FACILITATED BY LEAH HEDRICK

Friday, April 13 11:00 a.m.-noon EVC 212

Friday, April 13 3:00-4:00 p.m. FOC #23, 213

Friday, April 13 4:15-5:15 p.m. SOC, CONN 222

 

 

TEACHER TALKS

Creativity in the Writing Center

FACILITATED BY KELSEY BEE

In order to understand the divide between scholarship and creativity, becoming familiar with a writer's workshop model in addition to the style of writing center consultations can benefit both teachers and consultants. Additionally, it may help us understand how to make students of creative writing feel more welcome in the writing center. In this Teacher Talk, participants will learn and discuss approaches to critiquing both creative writing and more traditional "academic writing."

Thursday, April 19 10:30-11:30 a.m. FOC #23, 213

Thursday, April 19 noon-1:00 p.m. SOC, CONN 222

Thursday, April 19 1:30-2:30 p.m. EVC 212

 

Grammar without the Gobbledygook

FACILITATED BY KATIE GUBBELS

Teaching grammar can be a particularly challenging task for a variety of reasons. Perhaps one of the largest hurdles (for us as instructors, as well as for our students) is the matter of language. In this workshop, we'll discuss the ways in which instructors can reframe grammar-and rephrase some of its technical jargon-into lessons and terminology that our students find both useful and accessible.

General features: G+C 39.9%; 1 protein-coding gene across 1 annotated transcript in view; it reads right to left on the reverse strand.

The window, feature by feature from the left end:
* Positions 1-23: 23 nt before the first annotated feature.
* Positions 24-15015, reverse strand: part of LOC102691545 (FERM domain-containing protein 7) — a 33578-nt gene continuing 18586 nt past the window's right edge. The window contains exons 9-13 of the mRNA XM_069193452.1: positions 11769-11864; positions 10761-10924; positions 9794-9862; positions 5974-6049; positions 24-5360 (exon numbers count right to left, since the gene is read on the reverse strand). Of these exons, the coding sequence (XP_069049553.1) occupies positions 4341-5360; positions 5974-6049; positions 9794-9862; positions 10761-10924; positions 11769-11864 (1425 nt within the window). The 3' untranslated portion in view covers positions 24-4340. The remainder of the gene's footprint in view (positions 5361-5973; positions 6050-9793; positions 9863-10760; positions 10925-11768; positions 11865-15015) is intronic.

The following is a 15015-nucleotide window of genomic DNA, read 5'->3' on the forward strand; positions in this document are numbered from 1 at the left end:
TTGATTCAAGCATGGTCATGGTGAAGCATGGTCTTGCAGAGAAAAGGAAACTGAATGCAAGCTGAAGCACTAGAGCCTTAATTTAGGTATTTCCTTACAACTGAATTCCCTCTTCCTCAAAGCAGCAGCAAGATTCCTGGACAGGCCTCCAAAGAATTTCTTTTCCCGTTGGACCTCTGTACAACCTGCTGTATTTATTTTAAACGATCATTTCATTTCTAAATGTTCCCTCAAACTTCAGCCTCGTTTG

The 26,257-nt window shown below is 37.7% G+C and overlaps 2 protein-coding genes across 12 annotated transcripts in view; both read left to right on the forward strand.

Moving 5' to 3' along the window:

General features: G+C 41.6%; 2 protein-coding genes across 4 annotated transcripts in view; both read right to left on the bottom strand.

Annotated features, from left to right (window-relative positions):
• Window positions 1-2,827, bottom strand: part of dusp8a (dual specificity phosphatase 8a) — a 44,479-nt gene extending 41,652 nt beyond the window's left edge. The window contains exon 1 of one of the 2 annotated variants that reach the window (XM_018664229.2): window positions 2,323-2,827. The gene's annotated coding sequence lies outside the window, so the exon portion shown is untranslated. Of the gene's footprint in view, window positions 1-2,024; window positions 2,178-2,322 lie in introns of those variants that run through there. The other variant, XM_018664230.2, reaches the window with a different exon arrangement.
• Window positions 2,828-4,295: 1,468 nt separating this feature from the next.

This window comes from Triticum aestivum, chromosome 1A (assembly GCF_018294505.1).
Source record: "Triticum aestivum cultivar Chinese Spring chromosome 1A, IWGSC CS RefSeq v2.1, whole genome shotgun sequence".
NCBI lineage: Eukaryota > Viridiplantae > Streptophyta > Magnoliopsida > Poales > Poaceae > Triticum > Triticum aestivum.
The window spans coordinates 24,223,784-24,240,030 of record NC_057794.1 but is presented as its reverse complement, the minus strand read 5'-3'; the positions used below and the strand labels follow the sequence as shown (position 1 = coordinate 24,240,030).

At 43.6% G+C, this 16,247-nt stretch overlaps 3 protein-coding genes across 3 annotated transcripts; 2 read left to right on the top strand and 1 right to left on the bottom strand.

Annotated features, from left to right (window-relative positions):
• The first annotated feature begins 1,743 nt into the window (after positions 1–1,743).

Friday, May 18 9:00-10:00 a.m. EVC 212

Friday, May 18 11:00 a.m.-noon SOC, CONN 222

Friday, May 18 1:00-2:00 p.m. FOC #23, 213www.starhawk.org

 

 

GENERAL WRITING WORKSHOPS

Use Language Effectively to Move from Passive to Engaged Voice

This workshop is focused on the parallels between cooking and writing, and it's about choosing the "right words" to help make anything shine. This doesn't mean the most academic words, of course. It's really about learning to switch a somewhat naturally-occurring passive voice (a voice that many writers step into subconsciously) into a more active, engaged voice.

FACILITATED BY SAM ANDERSON

Tuesday, March 20 10:00-11:00 a.m. EVC 212